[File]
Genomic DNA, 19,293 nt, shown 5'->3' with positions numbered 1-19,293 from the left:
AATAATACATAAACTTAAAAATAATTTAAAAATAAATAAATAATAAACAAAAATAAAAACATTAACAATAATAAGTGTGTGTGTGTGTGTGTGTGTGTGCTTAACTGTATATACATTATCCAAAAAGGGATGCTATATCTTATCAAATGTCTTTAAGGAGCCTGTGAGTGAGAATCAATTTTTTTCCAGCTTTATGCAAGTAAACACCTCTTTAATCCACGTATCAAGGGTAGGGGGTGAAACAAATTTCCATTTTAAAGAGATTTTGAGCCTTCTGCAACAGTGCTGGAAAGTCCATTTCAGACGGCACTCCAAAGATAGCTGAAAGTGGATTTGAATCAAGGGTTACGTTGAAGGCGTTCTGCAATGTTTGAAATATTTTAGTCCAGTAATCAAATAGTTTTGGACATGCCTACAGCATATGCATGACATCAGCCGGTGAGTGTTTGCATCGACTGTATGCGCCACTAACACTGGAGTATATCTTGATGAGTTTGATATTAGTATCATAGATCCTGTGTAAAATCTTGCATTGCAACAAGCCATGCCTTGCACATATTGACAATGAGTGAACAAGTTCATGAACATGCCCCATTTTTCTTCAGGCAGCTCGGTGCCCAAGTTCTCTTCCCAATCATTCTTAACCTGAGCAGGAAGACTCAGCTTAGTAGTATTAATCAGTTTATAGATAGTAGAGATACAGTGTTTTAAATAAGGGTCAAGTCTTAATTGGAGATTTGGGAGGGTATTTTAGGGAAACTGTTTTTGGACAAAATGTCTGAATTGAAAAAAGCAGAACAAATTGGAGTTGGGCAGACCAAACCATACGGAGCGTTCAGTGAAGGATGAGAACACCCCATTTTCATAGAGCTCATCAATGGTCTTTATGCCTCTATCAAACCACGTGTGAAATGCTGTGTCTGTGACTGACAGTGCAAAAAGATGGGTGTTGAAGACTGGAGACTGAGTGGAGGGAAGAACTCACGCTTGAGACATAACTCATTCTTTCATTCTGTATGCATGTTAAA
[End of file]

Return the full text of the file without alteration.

Genomic DNA, 19,293 nt, shown 5'->3' with positions numbered 1-19,293 from the left:
AATAATACATAAACTTAAAAATAATTTAAAAATAAATAAATAATAAACAAAAATAAAAACATTAACAATAATAAGTGTGTGTGTGTGTGTGTGTGTGTGCTTAACTGTATATACATTATCCAAAAAGGGATGCTATATCTTATCAAATGTCTTTAAGGAGCCTGTGAGTGAGAATCAATTTTTTTCCAGCTTTATGCAAGTAAACACCTCTTTAATCCACGTATCAAGGGTAGGGGGTGAAACAAATTTCCATTTTAAAGAGATTTTGAGCCTTCTGCAACAGTGCTGGAAAGTCCATTTCAGACGGCACTCCAAAGATAGCTGAAAGTGGATTTGAATCAAGGGTTACGTTGAAGGCGTTCTGCAATGTTTGAAATATTTTAGTCCAGTAATCAAATAGTTTTGGACATGCCTACAGCATATGCATGACATCAGCCGGTGAGTGTTTGCATCGACTGTATGCGCCACTAACACTGGAGTATATCTTGATGAGTTTGATATTAGTATCATAGATCCTGTGTAAAATCTTGCATTGCAACAAGCCATGCCTTGCACATATTGACAATGAGTGAACAAGTTCATGAACATGCCCCATTTTTCTTCAGGCAGCTCGGTGCCCAAGTTCTCTTCCCAATCATTCTTAACCTGAGCAGGAAGACTCAGCTTAGTAGTATTAATCAGTTTATAGATAGTAGAGATACAGTGTTTTAAATAAGGGTCAAGTCTTAATTGGAGATTTGGGAGGGTATTTTAGGGAAACTGTTTTTGGACAAAATGTCTGAATTGAAAAAAGCAGAACAAATTGGAGTTGGGCAGACCAAACCATACGGAGCGTTCAGTGAAGGATGAGAACACCCCATTTTCATAGAGCTCATCAATGGTCTTTATGCCTCTATCAAACCACGTGTGAAATGCTGTGTCTGTGACTGACAGTGCAAAAAGATGGGTGTTGAAGACTGGAGACTGAGTGGAGGGAAGAACTCACGCTTGAGACATAACTCATTCTTTCATTCTGTATGCATGTTAAA